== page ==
Artemis 1 mission: Nasa calls off launch of mega-moon rocket

NASA's next-generation moon rocket as it stands on launch pad 39B in preparation for the unmanned Artemis 1 mission. PHOTO: REUTERS

KENNEDY SPACE CENTRE, UNITED STATES (AFP, REUTERS) - An engine problem forced Nasa on Monday (Aug 29) to postpone for at least four days the launch of its colossal next-generation rocketship on a long-awaited debut test flight around the moon and back 50 years after Apollo’s last lunar mission. 

The countdown was halted about 40 minutes before launch time as the 32-storey-tall, two-stage Space Launch System (SLS) rocket and its Orion crew capsule awaited liftoff from the Kennedy Space Center in Cape Canaveral, Florida. 

The US space agency cited a problem on one of the rocket’s main engines, after launch teams had begun filling its core fuel tanks with super-cooled liquid oxygen and hydrogen propellants. Mission engineers struggled to properly condition that engine to the right temperature for launch, the agency said. 

Nasa did not give a new launch date but said its first available backup launch opportunity was set for Friday, Sept 2. Whether the agency sticks with that date depends on how quickly engineers can resolve the engine issue. The subsequent launch opportunity is Monday, Sept 5. 

Launch teams had spent a final full day of preparations ahead of Monday's planned liftoff of Nasa's giant next-generation rocket on its debut test flight, to kick off the agency's Artemis moon-to-Mars programme 50 years after the end of Apollo.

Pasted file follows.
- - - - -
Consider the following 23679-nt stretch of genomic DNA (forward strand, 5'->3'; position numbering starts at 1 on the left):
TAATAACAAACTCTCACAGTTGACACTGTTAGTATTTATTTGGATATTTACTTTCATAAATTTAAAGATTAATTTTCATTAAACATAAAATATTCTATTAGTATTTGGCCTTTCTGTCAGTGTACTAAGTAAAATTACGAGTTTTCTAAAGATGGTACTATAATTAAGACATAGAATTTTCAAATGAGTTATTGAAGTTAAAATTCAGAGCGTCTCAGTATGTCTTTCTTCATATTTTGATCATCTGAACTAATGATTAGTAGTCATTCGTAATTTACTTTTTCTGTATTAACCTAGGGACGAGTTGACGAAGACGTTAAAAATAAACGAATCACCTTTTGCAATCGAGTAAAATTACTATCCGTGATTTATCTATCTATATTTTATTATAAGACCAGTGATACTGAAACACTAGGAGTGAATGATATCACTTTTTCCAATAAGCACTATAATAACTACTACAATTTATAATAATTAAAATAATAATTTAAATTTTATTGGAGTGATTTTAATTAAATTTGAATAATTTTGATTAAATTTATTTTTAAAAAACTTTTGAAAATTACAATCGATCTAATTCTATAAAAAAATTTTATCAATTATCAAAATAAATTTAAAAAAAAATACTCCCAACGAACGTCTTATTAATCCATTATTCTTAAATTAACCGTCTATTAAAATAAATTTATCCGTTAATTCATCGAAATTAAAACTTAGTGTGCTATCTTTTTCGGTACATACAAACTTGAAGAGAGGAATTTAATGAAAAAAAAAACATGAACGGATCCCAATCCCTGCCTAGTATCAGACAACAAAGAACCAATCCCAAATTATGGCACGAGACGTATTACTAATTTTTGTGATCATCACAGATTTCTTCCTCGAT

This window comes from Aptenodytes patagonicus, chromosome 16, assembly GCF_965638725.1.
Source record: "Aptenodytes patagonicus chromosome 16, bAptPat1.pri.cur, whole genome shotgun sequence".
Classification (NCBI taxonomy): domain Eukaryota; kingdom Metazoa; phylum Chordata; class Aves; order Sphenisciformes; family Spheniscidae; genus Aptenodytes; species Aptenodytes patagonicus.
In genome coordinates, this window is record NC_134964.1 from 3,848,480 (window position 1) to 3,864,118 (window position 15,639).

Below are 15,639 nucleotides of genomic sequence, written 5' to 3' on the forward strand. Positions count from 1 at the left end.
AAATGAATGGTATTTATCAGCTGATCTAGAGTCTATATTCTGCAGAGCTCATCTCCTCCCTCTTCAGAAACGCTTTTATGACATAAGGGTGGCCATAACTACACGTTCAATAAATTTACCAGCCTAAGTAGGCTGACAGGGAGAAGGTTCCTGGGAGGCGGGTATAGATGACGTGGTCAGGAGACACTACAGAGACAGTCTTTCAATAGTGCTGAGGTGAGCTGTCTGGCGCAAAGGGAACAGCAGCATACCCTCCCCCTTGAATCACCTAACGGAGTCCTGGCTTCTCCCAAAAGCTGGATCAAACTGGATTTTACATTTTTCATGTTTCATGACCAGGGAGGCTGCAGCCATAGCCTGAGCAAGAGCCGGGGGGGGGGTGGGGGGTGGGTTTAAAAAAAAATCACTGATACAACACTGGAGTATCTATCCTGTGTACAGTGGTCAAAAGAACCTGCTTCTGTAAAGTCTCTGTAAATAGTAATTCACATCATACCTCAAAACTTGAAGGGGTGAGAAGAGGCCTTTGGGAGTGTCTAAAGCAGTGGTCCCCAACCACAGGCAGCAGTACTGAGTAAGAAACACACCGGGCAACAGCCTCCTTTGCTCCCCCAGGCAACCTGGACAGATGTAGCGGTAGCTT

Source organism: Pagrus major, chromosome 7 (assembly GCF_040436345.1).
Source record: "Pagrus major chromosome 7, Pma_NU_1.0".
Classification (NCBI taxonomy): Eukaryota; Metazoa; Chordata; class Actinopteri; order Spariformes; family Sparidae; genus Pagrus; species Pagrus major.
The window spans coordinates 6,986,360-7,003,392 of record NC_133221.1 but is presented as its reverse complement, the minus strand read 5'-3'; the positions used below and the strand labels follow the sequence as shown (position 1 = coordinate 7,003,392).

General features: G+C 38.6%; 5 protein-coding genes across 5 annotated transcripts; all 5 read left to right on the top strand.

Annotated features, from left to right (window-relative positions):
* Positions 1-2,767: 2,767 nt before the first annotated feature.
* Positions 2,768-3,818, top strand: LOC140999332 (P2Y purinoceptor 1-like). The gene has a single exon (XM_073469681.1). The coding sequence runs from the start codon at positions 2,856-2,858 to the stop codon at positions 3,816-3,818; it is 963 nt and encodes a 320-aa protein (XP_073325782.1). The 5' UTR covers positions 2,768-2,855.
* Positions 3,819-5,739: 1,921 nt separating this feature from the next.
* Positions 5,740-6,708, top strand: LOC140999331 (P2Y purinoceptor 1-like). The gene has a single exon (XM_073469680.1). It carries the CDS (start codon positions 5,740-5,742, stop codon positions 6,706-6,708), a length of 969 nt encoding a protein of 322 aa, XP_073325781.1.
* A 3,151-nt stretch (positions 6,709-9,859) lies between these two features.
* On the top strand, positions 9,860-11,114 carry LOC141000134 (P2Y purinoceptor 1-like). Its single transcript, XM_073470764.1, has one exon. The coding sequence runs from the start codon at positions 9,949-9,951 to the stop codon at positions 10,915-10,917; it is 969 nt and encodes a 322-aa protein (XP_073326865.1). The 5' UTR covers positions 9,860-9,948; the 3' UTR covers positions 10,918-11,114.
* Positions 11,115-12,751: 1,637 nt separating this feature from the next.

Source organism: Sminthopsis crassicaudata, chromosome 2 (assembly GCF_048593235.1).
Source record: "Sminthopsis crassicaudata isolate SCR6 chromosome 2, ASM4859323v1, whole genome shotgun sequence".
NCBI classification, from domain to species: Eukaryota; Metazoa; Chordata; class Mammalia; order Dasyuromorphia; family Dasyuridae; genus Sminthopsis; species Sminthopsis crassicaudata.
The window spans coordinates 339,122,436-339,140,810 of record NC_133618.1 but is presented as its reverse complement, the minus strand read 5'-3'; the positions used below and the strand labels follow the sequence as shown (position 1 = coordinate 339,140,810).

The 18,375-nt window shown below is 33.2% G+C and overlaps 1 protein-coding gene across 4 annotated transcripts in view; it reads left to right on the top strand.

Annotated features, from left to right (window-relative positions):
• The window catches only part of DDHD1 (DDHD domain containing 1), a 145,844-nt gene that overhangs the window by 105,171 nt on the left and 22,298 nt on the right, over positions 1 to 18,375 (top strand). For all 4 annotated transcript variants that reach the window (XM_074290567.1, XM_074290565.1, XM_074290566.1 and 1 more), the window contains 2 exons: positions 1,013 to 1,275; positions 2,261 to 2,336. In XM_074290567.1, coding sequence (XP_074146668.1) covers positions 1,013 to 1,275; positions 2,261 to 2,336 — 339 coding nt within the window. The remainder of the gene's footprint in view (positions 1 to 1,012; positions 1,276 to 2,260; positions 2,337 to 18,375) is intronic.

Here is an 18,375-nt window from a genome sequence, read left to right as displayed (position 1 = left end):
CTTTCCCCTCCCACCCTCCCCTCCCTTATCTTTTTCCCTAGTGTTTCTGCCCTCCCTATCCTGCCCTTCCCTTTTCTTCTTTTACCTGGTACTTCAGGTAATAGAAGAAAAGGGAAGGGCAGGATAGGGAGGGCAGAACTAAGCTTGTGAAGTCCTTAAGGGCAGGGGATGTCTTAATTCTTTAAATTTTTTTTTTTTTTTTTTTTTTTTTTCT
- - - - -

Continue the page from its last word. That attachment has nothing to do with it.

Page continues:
The Space Launch System (SLS) rocket is set to propel an uncrewed capsule named Orion around the moon and back on a six-week test flight designed to put both vehicles through their paces before flying astronauts in a subsequent mission targeted for 2024.

The SLS-Orion combo, standing 322 feet (98m) tall, form the centrepiece of the US space agency's successor to the Apollo moon programme of the 1960s and 1970s.

Billed as the most powerful, complex rocket in the world, the SLS represents the biggest new vertical launch system Nasa has built since the Saturn V flown for Apollo, which grew out of the US-Soviet space race of the Cold War era.

If the first two Artemis missions succeed, Nasa is aiming to land astronauts back on the moon, including the first woman to set foot on the lunar surface, as early as 2025, though many experts believe that time frame is likely to slip by a few years.

The last humans to walk on the moon were the two-man descent team of Apollo 17 in 1972, following in the footsteps of 10 other astronauts during five earlier missions beginning with Apollo 11 in 1969.

The Artemis programme seeks to eventually establish a long-term lunar base as a stepping stone to even more ambitious astronaut voyages to Mars, a goal that Nasa officials have said will probably take until at least the late 2030s to achieve.

SLS has been under development for more than a decade, with years of delays and cost overruns.

But the Artemis programme also has generated tens of thousands of jobs and billions of dollars in commerce under the primary contractors Boeing Co for SLS and Lockheed Martin Corp for Orion.

One issue cited by Nasa officials last week as a potential show stopper for Monday’s launch was any sign during rocket fueling that a newly repaired hydrogen line fitting had failed to hold. 

Nasa officials said on Sunday they were also eyeing a potential, but minor, helium leak in launch pad equipment. Although no humans will be aboard, Orion will be carrying a simulated crew of three – one male and two female mannequins - fitted with sensors to measure radiation levels and other stresses that real-life astronauts would experience. 

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